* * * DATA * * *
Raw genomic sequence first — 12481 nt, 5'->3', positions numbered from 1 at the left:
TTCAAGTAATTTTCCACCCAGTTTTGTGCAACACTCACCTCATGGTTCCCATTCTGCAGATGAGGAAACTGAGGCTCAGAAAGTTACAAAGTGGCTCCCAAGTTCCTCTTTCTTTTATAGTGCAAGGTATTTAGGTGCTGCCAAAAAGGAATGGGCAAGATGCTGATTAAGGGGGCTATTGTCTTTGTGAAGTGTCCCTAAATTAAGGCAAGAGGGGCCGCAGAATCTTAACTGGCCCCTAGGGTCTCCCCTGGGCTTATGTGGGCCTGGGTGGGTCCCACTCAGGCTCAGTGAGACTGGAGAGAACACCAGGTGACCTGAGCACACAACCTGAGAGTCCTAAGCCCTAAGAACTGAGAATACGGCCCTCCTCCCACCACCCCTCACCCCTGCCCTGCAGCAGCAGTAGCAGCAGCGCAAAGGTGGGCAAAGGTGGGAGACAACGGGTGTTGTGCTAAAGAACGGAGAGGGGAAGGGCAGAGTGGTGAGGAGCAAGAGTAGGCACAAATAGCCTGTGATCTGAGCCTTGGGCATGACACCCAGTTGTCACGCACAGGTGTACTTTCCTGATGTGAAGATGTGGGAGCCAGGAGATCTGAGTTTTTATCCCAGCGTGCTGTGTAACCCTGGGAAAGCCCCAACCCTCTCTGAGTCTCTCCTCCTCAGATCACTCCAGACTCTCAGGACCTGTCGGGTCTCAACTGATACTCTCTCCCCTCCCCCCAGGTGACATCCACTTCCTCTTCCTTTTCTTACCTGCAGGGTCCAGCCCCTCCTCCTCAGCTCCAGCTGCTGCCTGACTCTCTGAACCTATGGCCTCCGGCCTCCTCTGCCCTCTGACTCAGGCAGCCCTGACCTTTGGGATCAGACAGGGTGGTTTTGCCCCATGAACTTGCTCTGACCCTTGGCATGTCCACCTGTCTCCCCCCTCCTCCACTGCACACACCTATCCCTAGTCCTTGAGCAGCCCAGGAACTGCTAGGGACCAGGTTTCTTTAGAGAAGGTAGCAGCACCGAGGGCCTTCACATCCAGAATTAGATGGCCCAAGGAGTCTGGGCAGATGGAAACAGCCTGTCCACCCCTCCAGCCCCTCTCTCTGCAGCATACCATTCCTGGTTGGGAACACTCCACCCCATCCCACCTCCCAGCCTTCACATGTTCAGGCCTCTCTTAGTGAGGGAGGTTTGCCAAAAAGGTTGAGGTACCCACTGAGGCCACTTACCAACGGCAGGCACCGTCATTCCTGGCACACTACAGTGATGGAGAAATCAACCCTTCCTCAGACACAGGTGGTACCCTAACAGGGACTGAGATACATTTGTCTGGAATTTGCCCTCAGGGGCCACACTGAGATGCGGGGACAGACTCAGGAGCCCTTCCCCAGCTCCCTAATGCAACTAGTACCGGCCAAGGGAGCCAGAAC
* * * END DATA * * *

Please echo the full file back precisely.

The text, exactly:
Raw genomic sequence first — 12481 nt, 5'->3', positions numbered from 1 at the left:
TTCAAGTAATTTTCCACCCAGTTTTGTGCAACACTCACCTCATGGTTCCCATTCTGCAGATGAGGAAACTGAGGCTCAGAAAGTTACAAAGTGGCTCCCAAGTTCCTCTTTCTTTTATAGTGCAAGGTATTTAGGTGCTGCCAAAAAGGAATGGGCAAGATGCTGATTAAGGGGGCTATTGTCTTTGTGAAGTGTCCCTAAATTAAGGCAAGAGGGGCCGCAGAATCTTAACTGGCCCCTAGGGTCTCCCCTGGGCTTATGTGGGCCTGGGTGGGTCCCACTCAGGCTCAGTGAGACTGGAGAGAACACCAGGTGACCTGAGCACACAACCTGAGAGTCCTAAGCCCTAAGAACTGAGAATACGGCCCTCCTCCCACCACCCCTCACCCCTGCCCTGCAGCAGCAGTAGCAGCAGCGCAAAGGTGGGCAAAGGTGGGAGACAACGGGTGTTGTGCTAAAGAACGGAGAGGGGAAGGGCAGAGTGGTGAGGAGCAAGAGTAGGCACAAATAGCCTGTGATCTGAGCCTTGGGCATGACACCCAGTTGTCACGCACAGGTGTACTTTCCTGATGTGAAGATGTGGGAGCCAGGAGATCTGAGTTTTTATCCCAGCGTGCTGTGTAACCCTGGGAAAGCCCCAACCCTCTCTGAGTCTCTCCTCCTCAGATCACTCCAGACTCTCAGGACCTGTCGGGTCTCAACTGATACTCTCTCCCCTCCCCCCAGGTGACATCCACTTCCTCTTCCTTTTCTTACCTGCAGGGTCCAGCCCCTCCTCCTCAGCTCCAGCTGCTGCCTGACTCTCTGAACCTATGGCCTCCGGCCTCCTCTGCCCTCTGACTCAGGCAGCCCTGACCTTTGGGATCAGACAGGGTGGTTTTGCCCCATGAACTTGCTCTGACCCTTGGCATGTCCACCTGTCTCCCCCCTCCTCCACTGCACACACCTATCCCTAGTCCTTGAGCAGCCCAGGAACTGCTAGGGACCAGGTTTCTTTAGAGAAGGTAGCAGCACCGAGGGCCTTCACATCCAGAATTAGATGGCCCAAGGAGTCTGGGCAGATGGAAACAGCCTGTCCACCCCTCCAGCCCCTCTCTCTGCAGCATACCATTCCTGGTTGGGAACACTCCACCCCATCCCACCTCCCAGCCTTCACATGTTCAGGCCTCTCTTAGTGAGGGAGGTTTGCCAAAAAGGTTGAGGTACCCACTGAGGCCACTTACCAACGGCAGGCACCGTCATTCCTGGCACACTACAGTGATGGAGAAATCAACCCTTCCTCAGACACAGGTGGTACCCTAACAGGGACTGAGATACATTTGTCTGGAATTTGCCCTCAGGGGCCACACTGAGATGCGGGGACAGACTCAGGAGCCCTTCCCCAGCTCCCTAATGCAACTAGTACCGGCCAAGGGAGCCAGAAC